The Lonely Planet itinerary suggests that we walk all the way to Tharepati in one day. But that would be a very long day for Emily, so we decided to see how far we got before we've had enough. We were on the trail at 8am as usual and the uphills to Khutumsang (2450m) took about two hours. Here we had to pay the 1000 Rs national park fee for Langtang. It was still too early to have lunch, but the problem is, there are no more lunch places for a long time after Khutumsang. Instead of lunch we drank plenty of hot lemon at a teahouse and then we bough some extra supplies of biscuits in addition to the 4 boiled eggs we already bought for 10 Rs each in Golphu Bhanjyang. That would do as a simple lunch package.
The uphill after Khutumsang seems dauntingly high and distant, so we took several short breaks in addition to a longer break about halfway up the ridge to eat the boiled eggs and biscuits. We were surprised to reach the ridge at 3250m altitude, since the Lonely Planet states it's 3510m high. Usually I have found their last edition of "Trekking in the Nepal Himalaya" to be of much better quality than the local maps (especially in terms of elevations). But for some reasons the Helambu section in this book seems to be of much poorer quality, than the Annapurna section. The good thing is that we arrived the first lodge in Magin Goth (3285m) a bit sooner than expected (2pm). The cozy Green View Lodge has such an excellent location at the pass, that we simply decided to stay here instead of pushing it any further to Tharepati (3640m), which would not be very wise in terms of acclimatization.
Day 4: Magin Goth to Tharepati
It was a cold and cloudy morning, so we decided to have a fairly late breakfast. It was just a short day of walking to Tharepati anyway and we got plenty of time. We didn't hit the trail before 9am and shortly after we reached the main village of Magin Goth. From here it's mostly gentle uphills to Tharepati (3640m) where we arrived before noon. We decided to stay in Sumchoo Top Lodge, recommended in Lonely Planet because of its location on top of the ridge. There are only three lodges left in Tharepati after one of them burned down to the ground just a few months ago. Fewer lodges doesn't necessarily mean that everything is going to be more crowded. We had almost the the entire lodge for ourselves.
Heavy thunder and lightning in the afternoon left a white cover of snow on the ground. Quite interesting for Emily who has never seen snow before.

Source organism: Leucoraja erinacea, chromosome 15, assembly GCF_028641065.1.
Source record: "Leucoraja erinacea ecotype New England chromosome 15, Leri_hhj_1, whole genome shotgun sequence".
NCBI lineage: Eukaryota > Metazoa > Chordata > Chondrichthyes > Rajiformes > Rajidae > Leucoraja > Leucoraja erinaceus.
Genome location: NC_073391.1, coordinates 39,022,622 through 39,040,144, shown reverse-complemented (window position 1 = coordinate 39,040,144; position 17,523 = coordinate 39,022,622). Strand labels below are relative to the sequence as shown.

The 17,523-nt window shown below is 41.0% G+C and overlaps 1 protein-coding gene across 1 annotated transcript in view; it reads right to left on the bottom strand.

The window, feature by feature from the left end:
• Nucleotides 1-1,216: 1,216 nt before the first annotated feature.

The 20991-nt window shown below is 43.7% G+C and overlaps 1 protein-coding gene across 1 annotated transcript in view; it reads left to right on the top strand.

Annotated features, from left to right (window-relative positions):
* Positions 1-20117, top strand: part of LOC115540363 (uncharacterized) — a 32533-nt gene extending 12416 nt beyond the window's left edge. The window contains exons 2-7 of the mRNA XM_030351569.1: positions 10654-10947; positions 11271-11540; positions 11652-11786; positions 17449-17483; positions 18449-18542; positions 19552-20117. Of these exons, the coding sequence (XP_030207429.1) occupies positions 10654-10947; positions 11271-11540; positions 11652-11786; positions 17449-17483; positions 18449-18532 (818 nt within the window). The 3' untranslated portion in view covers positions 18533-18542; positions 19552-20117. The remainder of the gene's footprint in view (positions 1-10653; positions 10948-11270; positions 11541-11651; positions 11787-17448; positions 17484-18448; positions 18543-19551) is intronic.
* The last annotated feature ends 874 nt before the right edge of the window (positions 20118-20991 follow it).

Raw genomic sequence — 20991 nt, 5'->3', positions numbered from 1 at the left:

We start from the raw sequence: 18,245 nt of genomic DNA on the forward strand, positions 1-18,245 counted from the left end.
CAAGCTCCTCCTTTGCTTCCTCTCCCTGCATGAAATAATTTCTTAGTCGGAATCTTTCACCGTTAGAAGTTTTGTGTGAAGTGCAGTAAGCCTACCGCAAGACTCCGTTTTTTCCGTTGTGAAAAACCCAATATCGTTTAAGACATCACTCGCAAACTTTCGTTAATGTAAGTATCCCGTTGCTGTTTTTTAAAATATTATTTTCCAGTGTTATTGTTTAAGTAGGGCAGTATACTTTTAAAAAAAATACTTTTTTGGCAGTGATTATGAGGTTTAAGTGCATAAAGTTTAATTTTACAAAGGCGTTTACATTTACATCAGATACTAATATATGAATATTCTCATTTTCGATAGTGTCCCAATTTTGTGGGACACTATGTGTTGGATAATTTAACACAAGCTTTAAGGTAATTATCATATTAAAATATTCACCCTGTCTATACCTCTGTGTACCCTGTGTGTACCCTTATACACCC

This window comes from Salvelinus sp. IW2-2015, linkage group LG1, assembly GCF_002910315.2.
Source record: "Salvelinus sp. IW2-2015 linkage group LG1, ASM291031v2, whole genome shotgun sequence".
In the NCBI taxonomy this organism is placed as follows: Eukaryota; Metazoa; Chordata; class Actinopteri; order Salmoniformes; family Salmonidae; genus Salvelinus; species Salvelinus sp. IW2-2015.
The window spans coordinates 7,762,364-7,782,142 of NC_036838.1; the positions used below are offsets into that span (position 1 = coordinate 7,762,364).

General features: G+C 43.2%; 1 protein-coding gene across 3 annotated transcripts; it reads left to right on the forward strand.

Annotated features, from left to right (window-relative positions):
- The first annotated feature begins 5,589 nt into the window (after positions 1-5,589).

Day 5: Tharepati to Phedi
It was a beautiful morning in Tharepati. We got an early start on the trail (7:45am) because it would be a rough day to Phedi in case of bad weather in the afternoon. The trail descends to Gopte and the first part was quite slippery because of snow and ice. The trail climbs in and out of ravines below the towering cliffs of Thare Danda, which also results in a substantial gain and loss of elevation. This is also why the Tharepati to Phedi section takes longer time than what a quick look on the map would suggest. It took us almost 6 hours to reach Phedi, just in time before the weather turned bad. There are only two lodges in Phedi, and we chose the lower and smaller one. That's a brand new lodge, still it's pretty basic compared to what we're used to elsewhere. A group of five young Israelis arrived shortly after us with their guitars, hashish and all the noise that follows.
In 1992 a Thai International airbus got lost in the clouds and crashed into the hillside just below Phedi. The crash site is visible from Phedi.
Day 6: Phedi to Laurebina Yak
The morning in Phedi was nice and sunny and we got on the trail at 6:40am. After two hours we arrived Bera Goth (4230m) and a basic seasonal lodge where we bought a couple of hot lemons. After the warm drinks we continued on the uphills, but the weather seemed to deteriorate pretty fast from here. Emily also started to complain about a bad headache and soon after also a feeling of nausea. I started to consider our options, should we push across the pass or descend? I reckoned we had only one more hour of walking to the pass, so my decision was to continue to the pass and then descend as fast as possible on the other side. We had already spent two nights at approx 3700m (in Tharepati and Phedi) without AMS symptoms of any sorts. We would easily get down to a similar elevations on the other side of the pass within a reasonable time, if her situation would worsen.